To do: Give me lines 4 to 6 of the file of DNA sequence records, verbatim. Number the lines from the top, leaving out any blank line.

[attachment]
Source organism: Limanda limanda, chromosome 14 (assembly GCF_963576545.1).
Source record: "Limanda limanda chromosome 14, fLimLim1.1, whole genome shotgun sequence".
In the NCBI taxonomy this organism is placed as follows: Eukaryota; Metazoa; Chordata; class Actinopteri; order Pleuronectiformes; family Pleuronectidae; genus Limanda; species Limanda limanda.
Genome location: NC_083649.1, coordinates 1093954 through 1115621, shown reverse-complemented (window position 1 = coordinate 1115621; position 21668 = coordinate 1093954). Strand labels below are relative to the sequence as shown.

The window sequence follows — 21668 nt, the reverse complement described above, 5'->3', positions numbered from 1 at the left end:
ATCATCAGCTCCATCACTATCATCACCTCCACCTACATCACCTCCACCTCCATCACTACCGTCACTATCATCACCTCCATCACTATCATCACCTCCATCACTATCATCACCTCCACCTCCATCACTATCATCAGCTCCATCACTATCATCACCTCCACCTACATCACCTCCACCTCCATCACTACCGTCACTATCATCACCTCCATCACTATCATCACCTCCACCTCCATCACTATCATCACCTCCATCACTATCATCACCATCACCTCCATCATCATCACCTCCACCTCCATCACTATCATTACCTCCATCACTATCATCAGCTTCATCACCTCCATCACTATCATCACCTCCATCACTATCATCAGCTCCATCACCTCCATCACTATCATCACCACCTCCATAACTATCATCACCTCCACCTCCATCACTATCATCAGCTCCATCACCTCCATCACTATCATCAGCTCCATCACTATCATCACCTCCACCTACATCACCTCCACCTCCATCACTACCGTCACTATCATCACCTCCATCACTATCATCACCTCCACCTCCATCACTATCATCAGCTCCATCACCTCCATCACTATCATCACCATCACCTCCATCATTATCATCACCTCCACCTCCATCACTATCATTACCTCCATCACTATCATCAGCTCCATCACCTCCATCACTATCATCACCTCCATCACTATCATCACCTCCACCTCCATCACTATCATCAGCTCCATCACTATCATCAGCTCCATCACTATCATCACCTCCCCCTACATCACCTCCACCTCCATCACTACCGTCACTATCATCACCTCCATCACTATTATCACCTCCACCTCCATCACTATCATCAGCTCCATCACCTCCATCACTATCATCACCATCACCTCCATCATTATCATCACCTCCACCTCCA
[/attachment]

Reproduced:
Genome location: NC_083649.1, coordinates 1093954 through 1115621, shown reverse-complemented (window position 1 = coordinate 1115621; position 21668 = coordinate 1093954). Strand labels below are relative to the sequence as shown.

The window sequence follows — 21668 nt, the reverse complement described above, 5'->3', positions numbered from 1 at the left end:
ATCATCAGCTCCATCACTATCATCACCTCCACCTACATCACCTCCACCTCCATCACTACCGTCACTATCATCACCTCCATCACTATCATCACCTCCATCACTATCATCACCTCCACCTCCATCACTATCATCAGCTCCATCACTATCATCACCTCCACCTACATCACCTCCACCTCCATCACTACCGTCACTATCATCACCTCCATCACTATCATCACCTCCACCTCCATCACTATCATCACCTCCATCACTATCATCACCATCACCTCCATCATCATCACCTCCACCTCCATCACTATCATTACCTCCATCACTATCATCAGCTTCATCACCTCCATCACTATCATCACCTCCATCACTATCATCAGCTCCATCACCTCCATCACTATCATCACCACCTCCATAACTATCATCACCTCCACCTCCATCACTATCATCAGCTCCATCACCTCCATCACTATCATCAGCTCCATCACTATCATCACCTCCACCTACATCACCTCCACCTCCATCACTACCGTCACTATCATCACCTCCATCACTATCATCACCTCCACCTCCATCACTATCATCAGCTCCATCACCTCCATCACTATCATCACCATCACCTCCATCATTATCATCACCTCCACCTCCATCACTATCATTACCTCCATCACTATCATCAGCTCCATCACCTCCATCACTATCATCACCTCCATCACTATCATCACCTCCACCTCCATCACTATCATCAGCTCCATCACTATCATCAGCTCCATCACTATCATCACCTCCCCCTACATCACCTCCACCTCCATCACTACCGTCACTATCATCACCTCCATCACTATTATCACCTCCACCTCCATCACTATCATCAGCTCCATCACCTCCATCACTATCATCACCATCACCTCCATCATTATCATCACCTCCACCTCCA